Boeing is among a group of large corporate customers using EduPoint’s Internet service. By providing EduPoint’s search engine on the companies’ internal Web sites, or noting it in employee newsletters, workers can find the classes they want, and register for them, all within a few minutes. The engine asks the user’s ZIP code, and gives out a list of classes within that area.
– Web Site Gives
EduPoint’s site contains not only a description of the class, where it’s offered, the date, times and cost for the class, but connections to advisers who can provide specific answers about a course’s content.
When a person registers for the class via EduPoint’s site, it receives a percentage of the tuition from the educational provider. The site is free for the user. Erdman says the fee varies according to the type of course, but averages about 10 percent.
EduPoint has a database of about 1.5 million classes, certificates, degrees and vocational training programs in the country, although at the moment registration is limited to about 30,000 of these classes, most of which are in California, Erdman said.
The company is negotiating with all manner of educational providers, but already has agreements with some of the area’s largest and most respected universities, including USD, USC, SDSU, UCLA, and the California Institute of Technology.
Compiling the thousands of different classes, updating this information and posting the data on EduPoint’s site is a mammoth project, one that requires millions of dollars and an increasing number of employees.
From an initial group of three employees at the time EduPoint obtained its venture capital investment last year, the company has grown to nearly 60 employees. The jobs being created by the company are marketing and sales people, customer service, engineers and technicians, and support personnel, Erdman said.
– Projected Revenue
As is true of many Internet companies, EduPoint probably won’t be profitable for at least two years, but its projected revenue stream sounds impressive.
This year, revenues should be $20 million, and by the end of next year it should hit $200 million, Erdman said.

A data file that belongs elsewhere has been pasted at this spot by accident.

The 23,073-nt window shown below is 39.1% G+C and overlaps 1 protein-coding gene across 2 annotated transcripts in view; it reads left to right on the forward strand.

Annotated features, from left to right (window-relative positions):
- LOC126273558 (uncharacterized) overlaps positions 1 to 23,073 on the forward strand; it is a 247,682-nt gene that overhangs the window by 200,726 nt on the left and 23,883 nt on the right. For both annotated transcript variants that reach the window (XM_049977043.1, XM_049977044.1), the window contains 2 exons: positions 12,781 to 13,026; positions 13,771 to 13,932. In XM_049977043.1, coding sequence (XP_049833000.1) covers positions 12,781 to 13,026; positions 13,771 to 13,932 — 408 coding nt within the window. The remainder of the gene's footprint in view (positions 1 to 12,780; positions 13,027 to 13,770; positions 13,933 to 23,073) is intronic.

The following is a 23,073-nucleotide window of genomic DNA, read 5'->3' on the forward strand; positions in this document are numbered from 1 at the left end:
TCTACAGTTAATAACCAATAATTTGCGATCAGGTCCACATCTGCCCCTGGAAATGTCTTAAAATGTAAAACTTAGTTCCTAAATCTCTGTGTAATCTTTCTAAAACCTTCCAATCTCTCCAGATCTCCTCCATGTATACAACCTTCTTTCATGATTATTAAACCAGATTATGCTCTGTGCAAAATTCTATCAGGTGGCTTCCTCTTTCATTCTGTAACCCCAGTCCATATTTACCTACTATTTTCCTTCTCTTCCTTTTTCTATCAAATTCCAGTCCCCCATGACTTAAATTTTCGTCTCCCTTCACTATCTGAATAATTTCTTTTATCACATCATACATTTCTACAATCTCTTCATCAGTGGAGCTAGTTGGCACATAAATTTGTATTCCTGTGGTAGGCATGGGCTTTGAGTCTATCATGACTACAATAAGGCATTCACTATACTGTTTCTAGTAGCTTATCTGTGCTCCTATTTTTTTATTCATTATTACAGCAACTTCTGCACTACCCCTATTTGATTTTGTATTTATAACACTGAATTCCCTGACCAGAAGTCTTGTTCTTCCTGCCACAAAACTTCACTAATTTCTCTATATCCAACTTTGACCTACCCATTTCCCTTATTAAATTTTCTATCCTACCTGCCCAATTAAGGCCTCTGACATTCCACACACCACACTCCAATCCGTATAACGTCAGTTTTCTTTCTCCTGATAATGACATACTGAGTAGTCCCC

While there are other firms providing similar services as EduPoint, none are doing it on this scale, say the company’s top executives.
Other sites are focused on either the seminar/training market, or on distance learning, but EduPoint’s site is about 20 times larger than anything currently available, Erdman said. “They’re aggregating only a small piece (of the market) and we are wrapping our arms around them,” he said, referring to cross-selling arrangements the companies have.
Erdman said the revenue projections aren’t overachieving dreams. An average Fortune 500 company spends “tens of millions of dollars every year” on continuing education and certificate courses for their employees.
Then there is the undeniable shift in the way retailing and purchasing goods occurs. The emergence of the Internet, and such popular sites as Amazon.com, eBay and Travelocity has changed the buying patterns of consumers, he said.
– Career Changes
Another driving factor aiding EduPoint’s business is the changing way adults are living. No longer is it uncommon for people to have two, three or more career changes in their lives. Making these career shifts usually requires learning new skills, or improving existing ones, Erdman said.
One of the reasons this nation’s economy is doing so well, and doing well on a global scale, is that “we’ve got people who are learning all the time.”
“All this technology is great, but if people don’t know how to use it, or create it, it’s not going to keep moving along,” he said.
The attitude embedded in many citizens is that they want to continue learning and expanding their horizons, he said.
EduPoint’s mission is to make finding those classes easier, quicker and ultimately, a profitable venture in the process.